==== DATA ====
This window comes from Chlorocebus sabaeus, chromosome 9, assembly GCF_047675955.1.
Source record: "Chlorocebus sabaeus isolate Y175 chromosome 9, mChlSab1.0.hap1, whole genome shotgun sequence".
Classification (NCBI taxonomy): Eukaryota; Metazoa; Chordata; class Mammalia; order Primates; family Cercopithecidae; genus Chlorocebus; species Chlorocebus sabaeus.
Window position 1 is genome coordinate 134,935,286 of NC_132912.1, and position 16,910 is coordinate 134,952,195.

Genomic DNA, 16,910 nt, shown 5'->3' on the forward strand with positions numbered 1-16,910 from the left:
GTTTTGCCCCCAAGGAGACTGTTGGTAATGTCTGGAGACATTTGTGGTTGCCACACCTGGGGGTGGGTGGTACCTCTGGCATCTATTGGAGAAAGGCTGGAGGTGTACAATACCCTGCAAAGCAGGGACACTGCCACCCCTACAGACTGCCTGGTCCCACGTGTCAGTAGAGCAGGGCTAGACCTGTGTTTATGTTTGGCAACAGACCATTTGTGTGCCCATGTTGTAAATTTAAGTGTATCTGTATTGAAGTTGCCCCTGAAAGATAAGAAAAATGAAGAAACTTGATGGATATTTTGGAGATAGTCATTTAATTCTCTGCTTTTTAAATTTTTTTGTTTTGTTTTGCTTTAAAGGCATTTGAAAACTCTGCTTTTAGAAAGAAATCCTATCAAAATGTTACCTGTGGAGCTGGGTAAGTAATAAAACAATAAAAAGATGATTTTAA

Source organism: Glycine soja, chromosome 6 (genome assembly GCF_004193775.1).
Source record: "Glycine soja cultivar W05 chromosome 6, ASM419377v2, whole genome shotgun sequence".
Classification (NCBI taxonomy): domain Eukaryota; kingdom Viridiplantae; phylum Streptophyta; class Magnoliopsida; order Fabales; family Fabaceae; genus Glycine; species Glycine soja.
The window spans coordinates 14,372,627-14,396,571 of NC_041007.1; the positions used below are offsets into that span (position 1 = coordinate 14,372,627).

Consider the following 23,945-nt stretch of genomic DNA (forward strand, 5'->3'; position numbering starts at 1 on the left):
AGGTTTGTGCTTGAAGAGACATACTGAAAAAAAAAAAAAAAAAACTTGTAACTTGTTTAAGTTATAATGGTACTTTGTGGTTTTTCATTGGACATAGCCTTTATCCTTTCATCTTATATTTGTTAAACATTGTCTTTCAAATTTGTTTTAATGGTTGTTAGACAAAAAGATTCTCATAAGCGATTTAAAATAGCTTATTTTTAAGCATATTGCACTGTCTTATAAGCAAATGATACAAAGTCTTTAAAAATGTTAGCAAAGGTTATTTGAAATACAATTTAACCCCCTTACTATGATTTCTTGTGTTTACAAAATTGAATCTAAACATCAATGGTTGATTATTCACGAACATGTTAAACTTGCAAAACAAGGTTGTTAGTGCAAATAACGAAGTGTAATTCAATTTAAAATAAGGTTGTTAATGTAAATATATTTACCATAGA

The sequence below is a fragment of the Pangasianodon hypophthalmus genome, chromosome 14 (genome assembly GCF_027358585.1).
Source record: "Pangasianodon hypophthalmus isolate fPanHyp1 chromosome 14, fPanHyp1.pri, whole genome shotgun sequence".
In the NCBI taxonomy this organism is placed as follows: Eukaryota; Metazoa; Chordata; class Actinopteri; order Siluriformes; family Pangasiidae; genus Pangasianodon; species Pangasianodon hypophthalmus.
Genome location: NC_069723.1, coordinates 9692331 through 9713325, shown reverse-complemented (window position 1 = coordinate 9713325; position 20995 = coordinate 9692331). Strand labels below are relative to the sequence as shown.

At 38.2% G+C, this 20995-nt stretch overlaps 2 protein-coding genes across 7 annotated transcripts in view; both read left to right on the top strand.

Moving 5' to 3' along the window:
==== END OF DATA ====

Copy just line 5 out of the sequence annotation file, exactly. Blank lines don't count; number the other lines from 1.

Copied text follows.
Genomic DNA, 16,910 nt, shown 5'->3' on the forward strand with positions numbered 1-16,910 from the left: